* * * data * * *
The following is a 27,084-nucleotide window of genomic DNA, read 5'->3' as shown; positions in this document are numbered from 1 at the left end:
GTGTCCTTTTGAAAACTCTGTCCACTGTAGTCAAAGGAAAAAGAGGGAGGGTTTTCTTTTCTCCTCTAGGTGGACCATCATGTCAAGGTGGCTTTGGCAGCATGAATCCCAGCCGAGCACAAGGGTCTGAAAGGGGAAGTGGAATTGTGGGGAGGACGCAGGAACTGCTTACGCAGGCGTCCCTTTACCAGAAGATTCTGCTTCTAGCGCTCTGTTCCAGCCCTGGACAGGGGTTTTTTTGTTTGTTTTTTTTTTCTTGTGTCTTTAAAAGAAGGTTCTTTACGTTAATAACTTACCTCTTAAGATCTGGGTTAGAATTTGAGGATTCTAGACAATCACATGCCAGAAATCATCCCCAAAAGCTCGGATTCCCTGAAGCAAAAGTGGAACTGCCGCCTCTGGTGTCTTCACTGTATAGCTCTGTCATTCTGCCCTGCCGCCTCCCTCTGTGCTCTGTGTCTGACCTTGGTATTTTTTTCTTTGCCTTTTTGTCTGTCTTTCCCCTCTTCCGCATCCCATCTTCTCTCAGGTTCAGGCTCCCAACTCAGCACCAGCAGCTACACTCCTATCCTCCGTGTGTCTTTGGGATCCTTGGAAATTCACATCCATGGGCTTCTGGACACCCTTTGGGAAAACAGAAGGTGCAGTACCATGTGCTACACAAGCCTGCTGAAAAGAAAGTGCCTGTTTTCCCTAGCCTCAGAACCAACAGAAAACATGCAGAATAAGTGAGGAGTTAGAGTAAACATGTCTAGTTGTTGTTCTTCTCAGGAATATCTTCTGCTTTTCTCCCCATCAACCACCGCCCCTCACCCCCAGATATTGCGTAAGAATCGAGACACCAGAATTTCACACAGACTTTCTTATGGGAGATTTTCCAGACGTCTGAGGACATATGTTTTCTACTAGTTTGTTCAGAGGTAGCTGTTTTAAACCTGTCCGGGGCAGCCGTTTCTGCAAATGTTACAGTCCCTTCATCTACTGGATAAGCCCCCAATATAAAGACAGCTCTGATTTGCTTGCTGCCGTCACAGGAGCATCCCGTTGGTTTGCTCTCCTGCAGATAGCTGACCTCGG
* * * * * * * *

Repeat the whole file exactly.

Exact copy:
The following is a 27,084-nucleotide window of genomic DNA, read 5'->3' as shown; positions in this document are numbered from 1 at the left end:
GTGTCCTTTTGAAAACTCTGTCCACTGTAGTCAAAGGAAAAAGAGGGAGGGTTTTCTTTTCTCCTCTAGGTGGACCATCATGTCAAGGTGGCTTTGGCAGCATGAATCCCAGCCGAGCACAAGGGTCTGAAAGGGGAAGTGGAATTGTGGGGAGGACGCAGGAACTGCTTACGCAGGCGTCCCTTTACCAGAAGATTCTGCTTCTAGCGCTCTGTTCCAGCCCTGGACAGGGGTTTTTTTGTTTGTTTTTTTTTTCTTGTGTCTTTAAAAGAAGGTTCTTTACGTTAATAACTTACCTCTTAAGATCTGGGTTAGAATTTGAGGATTCTAGACAATCACATGCCAGAAATCATCCCCAAAAGCTCGGATTCCCTGAAGCAAAAGTGGAACTGCCGCCTCTGGTGTCTTCACTGTATAGCTCTGTCATTCTGCCCTGCCGCCTCCCTCTGTGCTCTGTGTCTGACCTTGGTATTTTTTTCTTTGCCTTTTTGTCTGTCTTTCCCCTCTTCCGCATCCCATCTTCTCTCAGGTTCAGGCTCCCAACTCAGCACCAGCAGCTACACTCCTATCCTCCGTGTGTCTTTGGGATCCTTGGAAATTCACATCCATGGGCTTCTGGACACCCTTTGGGAAAACAGAAGGTGCAGTACCATGTGCTACACAAGCCTGCTGAAAAGAAAGTGCCTGTTTTCCCTAGCCTCAGAACCAACAGAAAACATGCAGAATAAGTGAGGAGTTAGAGTAAACATGTCTAGTTGTTGTTCTTCTCAGGAATATCTTCTGCTTTTCTCCCCATCAACCACCGCCCCTCACCCCCAGATATTGCGTAAGAATCGAGACACCAGAATTTCACACAGACTTTCTTATGGGAGATTTTCCAGACGTCTGAGGACATATGTTTTCTACTAGTTTGTTCAGAGGTAGCTGTTTTAAACCTGTCCGGGGCAGCCGTTTCTGCAAATGTTACAGTCCCTTCATCTACTGGATAAGCCCCCAATATAAAGACAGCTCTGATTTGCTTGCTGCCGTCACAGGAGCATCCCGTTGGTTTGCTCTCCTGCAGATAGCTGACCTCGG